David Kirkpatrick

February 5, 2010

Demand Question Time!

Filed under: Politics — Tags: , , , , , — David Kirkpatrick @ 12:25 am

A new idea bumping around the blogosphere, and a good idea at that. The concept is to set up some formal or semi-formal exchange between the executive and legislative branches of government. Politics in D.C. is so dysfunctional right now Question Time would go a long ways toward breaking up some of the ossified Capital ways, and very possibly get government back on the track of actually solving problems and not trying to win the latest four hour news cycle.

Hit the link and check out the initial signatories — a strongly bipartisan and mixed ideological group. This is an idea whose time has come. An idea that might even be necessary right now. Once you hit the link be sure to sign the petition.

Here’s a take on the concept from 538’s Nate Silver:

As you may be aware, I’ve teamed up with a group of about 50 other thinkers, bloggers, insiders and outsiders to help promote the idea of Question Time — a regularly held, televised and webcasted forum in which the President would take questions from Members of the Congress, much as President Obama did with the Republican House delegation on January 29th and members of the Democratic Senate yesterday. This is truly a bipartisan endeavor, with everyone from Markos Moulitsas to Grover Norquist on board.You can sign our petition to Demand Question Time here, and follow us on twitter here.

And here’s more from the first link:

We live in a world that increasingly demands more dialogue than monologue. President Obama’s January 29th question-and-answer session with Republican leaders gave the public a remarkable window into the state of our union and governing process. It was riveting and educational. The exchanges were substantive, civil and candid. And in a rare break from our modern politics, sharp differences between elected leaders were on full public display without rancor or ridicule.

This was one of the best national political debates in many years. Citizens who watched the event were impressed, by many accounts. Journalists and commentators immediately responded by continuing the conversation of the ideas put forward by the president and his opponents — even the cable news cycle was disrupted for a day.

America could use more of this — an unfettered and public airing of political differences by our elected representatives. So we call on President Barack Obama and House Minority Leader John Boehner to hold these sessions regularly — and allow them to be broadcast and webcast live and without commercial interruption, sponsorship or intermediaries. We also urge the President and the Republican Senate caucus to follow suit. And we ask the President and the House and Senate caucuses of his own party to consider mounting similar direct question-and-answer sessions. We will ask future Presidents and Congresses to do the same.

October 14, 2009

Congress and war power

A very sane proposal from the Cato Institute on returning the power to make war back to Congress and bringing back some semblance of the separation of power. The executive branch has co-opted war power, and the results have been not so stellar. The framers of the Constitution created the separation of power for a good reason and the recent power grab by the executive branch really exposes the sound reasoning behind that concept.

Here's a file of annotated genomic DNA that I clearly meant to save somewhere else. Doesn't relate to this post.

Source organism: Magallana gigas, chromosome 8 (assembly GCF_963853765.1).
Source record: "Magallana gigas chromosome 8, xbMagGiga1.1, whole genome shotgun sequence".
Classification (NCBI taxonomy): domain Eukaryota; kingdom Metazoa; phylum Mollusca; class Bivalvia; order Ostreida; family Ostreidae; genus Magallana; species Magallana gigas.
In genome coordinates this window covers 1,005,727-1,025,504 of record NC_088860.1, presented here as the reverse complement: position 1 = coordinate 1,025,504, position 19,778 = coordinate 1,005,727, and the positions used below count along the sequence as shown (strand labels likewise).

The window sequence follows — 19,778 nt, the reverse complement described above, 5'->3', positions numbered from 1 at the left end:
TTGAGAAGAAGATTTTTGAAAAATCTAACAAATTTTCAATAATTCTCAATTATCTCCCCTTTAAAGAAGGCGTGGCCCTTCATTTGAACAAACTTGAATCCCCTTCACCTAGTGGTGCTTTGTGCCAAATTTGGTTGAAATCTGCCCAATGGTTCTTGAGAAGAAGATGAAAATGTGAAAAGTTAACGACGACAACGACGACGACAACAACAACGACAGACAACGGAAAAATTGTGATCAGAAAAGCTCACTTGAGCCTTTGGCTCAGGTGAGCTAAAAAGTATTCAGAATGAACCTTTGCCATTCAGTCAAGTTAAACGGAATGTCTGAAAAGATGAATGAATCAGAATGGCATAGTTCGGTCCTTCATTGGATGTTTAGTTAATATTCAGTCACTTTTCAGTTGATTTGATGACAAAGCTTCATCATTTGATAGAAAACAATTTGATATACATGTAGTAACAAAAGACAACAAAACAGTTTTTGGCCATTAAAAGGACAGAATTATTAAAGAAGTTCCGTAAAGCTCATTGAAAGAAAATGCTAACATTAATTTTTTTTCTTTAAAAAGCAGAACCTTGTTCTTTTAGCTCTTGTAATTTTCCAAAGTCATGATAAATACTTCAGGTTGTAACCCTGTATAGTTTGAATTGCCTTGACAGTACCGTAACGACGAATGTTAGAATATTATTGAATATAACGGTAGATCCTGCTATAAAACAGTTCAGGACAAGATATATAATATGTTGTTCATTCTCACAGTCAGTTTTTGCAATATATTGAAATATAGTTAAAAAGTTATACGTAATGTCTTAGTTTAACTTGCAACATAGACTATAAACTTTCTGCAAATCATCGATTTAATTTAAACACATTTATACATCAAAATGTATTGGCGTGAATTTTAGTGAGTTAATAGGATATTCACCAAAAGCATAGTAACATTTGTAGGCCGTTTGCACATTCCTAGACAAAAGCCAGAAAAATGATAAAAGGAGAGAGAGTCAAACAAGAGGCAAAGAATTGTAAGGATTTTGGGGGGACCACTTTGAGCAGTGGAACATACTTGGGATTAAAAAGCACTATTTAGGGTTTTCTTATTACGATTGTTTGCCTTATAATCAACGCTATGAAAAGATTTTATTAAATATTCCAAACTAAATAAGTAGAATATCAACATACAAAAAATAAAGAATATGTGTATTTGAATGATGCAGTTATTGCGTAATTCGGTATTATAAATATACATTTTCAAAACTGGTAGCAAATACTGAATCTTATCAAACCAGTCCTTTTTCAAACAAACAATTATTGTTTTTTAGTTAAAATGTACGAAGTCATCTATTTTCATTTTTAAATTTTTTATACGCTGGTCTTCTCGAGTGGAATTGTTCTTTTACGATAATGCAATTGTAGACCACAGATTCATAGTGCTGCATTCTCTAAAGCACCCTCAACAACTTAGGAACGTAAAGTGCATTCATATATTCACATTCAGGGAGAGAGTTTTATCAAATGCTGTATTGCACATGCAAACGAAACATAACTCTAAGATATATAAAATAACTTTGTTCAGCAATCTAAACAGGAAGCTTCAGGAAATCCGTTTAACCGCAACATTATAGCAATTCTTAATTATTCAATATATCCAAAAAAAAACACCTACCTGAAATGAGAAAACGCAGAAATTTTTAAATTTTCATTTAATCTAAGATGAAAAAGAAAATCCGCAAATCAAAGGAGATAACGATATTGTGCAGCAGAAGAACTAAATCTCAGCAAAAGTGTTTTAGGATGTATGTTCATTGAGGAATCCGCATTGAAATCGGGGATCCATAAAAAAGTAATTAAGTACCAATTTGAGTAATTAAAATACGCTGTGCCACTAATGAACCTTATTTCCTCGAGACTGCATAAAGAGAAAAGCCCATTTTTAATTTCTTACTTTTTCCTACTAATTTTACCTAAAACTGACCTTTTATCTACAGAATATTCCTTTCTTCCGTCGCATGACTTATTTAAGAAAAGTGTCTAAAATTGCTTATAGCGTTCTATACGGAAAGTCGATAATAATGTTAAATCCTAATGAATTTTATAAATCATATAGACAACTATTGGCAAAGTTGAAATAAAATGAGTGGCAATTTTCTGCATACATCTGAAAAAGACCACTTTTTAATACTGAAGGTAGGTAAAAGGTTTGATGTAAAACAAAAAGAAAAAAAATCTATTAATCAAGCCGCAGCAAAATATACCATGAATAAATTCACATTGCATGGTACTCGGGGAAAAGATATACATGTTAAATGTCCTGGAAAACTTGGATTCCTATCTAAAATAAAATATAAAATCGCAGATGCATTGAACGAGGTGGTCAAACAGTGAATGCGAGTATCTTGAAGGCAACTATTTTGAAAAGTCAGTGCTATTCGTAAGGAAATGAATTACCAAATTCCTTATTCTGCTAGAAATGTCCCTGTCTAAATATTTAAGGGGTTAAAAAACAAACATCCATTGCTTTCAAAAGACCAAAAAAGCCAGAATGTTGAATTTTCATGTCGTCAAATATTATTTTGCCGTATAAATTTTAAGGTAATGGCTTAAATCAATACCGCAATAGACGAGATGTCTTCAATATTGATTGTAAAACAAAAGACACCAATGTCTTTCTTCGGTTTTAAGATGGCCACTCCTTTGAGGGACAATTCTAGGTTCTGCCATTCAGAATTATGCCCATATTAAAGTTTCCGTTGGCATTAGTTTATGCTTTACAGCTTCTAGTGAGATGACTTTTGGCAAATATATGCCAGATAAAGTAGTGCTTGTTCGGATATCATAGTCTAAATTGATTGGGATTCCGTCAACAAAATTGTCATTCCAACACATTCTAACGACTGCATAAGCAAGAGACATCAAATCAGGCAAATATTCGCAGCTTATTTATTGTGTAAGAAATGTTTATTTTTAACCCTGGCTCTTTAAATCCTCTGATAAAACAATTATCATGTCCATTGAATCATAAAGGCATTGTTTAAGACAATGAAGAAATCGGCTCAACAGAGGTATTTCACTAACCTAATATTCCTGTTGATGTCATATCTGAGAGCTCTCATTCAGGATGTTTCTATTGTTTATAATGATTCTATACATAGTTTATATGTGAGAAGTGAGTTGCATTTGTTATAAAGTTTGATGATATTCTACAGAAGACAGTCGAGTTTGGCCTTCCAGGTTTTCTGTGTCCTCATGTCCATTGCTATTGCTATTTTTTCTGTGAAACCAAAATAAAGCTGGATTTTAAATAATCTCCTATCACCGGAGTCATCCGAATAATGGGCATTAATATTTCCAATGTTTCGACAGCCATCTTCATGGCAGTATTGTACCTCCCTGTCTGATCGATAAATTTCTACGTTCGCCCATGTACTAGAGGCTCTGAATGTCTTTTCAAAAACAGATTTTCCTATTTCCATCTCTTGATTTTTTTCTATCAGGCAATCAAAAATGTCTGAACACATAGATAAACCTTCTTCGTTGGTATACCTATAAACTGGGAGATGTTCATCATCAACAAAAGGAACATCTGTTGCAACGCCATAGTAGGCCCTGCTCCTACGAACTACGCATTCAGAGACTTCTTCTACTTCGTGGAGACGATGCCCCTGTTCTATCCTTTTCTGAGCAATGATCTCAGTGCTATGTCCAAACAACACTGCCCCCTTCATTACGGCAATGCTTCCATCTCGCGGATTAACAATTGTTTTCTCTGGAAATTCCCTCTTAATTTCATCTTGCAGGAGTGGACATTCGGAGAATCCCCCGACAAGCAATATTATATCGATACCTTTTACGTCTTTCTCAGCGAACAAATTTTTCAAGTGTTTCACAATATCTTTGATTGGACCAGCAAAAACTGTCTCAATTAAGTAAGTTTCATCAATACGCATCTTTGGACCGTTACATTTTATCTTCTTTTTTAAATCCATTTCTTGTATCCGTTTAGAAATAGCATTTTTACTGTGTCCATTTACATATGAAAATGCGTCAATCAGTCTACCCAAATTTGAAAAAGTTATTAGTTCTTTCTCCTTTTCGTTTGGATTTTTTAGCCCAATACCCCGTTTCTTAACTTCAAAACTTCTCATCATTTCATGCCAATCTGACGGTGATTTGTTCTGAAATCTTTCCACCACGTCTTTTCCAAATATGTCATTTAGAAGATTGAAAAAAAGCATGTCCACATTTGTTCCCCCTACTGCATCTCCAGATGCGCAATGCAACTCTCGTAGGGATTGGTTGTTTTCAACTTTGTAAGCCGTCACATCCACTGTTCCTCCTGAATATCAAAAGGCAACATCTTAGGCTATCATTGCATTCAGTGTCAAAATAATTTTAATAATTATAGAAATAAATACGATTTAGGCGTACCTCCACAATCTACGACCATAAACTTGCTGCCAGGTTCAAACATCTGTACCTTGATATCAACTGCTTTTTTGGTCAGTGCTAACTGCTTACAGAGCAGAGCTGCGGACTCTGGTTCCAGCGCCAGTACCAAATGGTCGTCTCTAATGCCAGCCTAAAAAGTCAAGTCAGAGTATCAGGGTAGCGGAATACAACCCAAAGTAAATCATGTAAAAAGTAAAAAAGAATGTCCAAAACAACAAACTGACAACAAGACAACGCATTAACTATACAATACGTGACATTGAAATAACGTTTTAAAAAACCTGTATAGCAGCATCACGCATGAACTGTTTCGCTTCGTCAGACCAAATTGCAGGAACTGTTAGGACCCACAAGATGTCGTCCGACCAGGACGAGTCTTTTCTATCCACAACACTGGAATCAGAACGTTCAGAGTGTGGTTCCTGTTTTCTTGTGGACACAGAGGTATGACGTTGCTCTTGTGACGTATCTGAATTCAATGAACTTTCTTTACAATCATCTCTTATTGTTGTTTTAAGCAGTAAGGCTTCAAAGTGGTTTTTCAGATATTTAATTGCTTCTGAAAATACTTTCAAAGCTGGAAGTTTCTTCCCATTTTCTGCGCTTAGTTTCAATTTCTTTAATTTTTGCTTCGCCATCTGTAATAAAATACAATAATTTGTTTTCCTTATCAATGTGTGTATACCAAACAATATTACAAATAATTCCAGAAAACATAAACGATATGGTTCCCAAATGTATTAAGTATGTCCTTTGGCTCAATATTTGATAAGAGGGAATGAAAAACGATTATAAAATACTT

One of the reasons I voted for Obama is I thought he offered the best opportunity to get U.S. government back in balance after the Bush 43 administration. I didn’t see any of the GOP candidates making any substantial changes to Cheney’s rollback to the Nixon administration (and then some) and I certainly thought Clinton would have happily grabbed the full reins of an overly empowered White House.

From CATO Today in today’s inbox:

CATO HANDBOOK: RECLAIMING THE WAR POWER

No constitutional principle is more important than congressional control over the decision to go to war. In affairs of state, no more momentous decision can be made. For that reason, in a democratic republic, it is essential that that decision be made by the most broadly representative body: the legislature. In the Reclaiming the War Power chapter of the Cato Handbook for Policymakers, Gene Healy explains why Congress should:


– Cease trying to shirk its constitutional responsibilities in matters of war and peace,


– Insist that hostilities not be initiated by the executive branch unless and until Congress has authorized such action,


– Rediscover the power of the purse as a means of restricting the executive’s ability to wage unnecessary wars, and


– Reform the War Powers Resolution to make it an effective vehicle for restricting unilateral war making by the president.

July 28, 2008

You can’t blame Dick Cheney …

Filed under: Politics — Tags: , , , , , — David Kirkpatrick @ 6:59 pm

… for his high ranking status in both of the administrations over the last fifty years that worked hardest to secure all the power of the land in the executive branch.

He just loves the USA so much he wants it all for himself.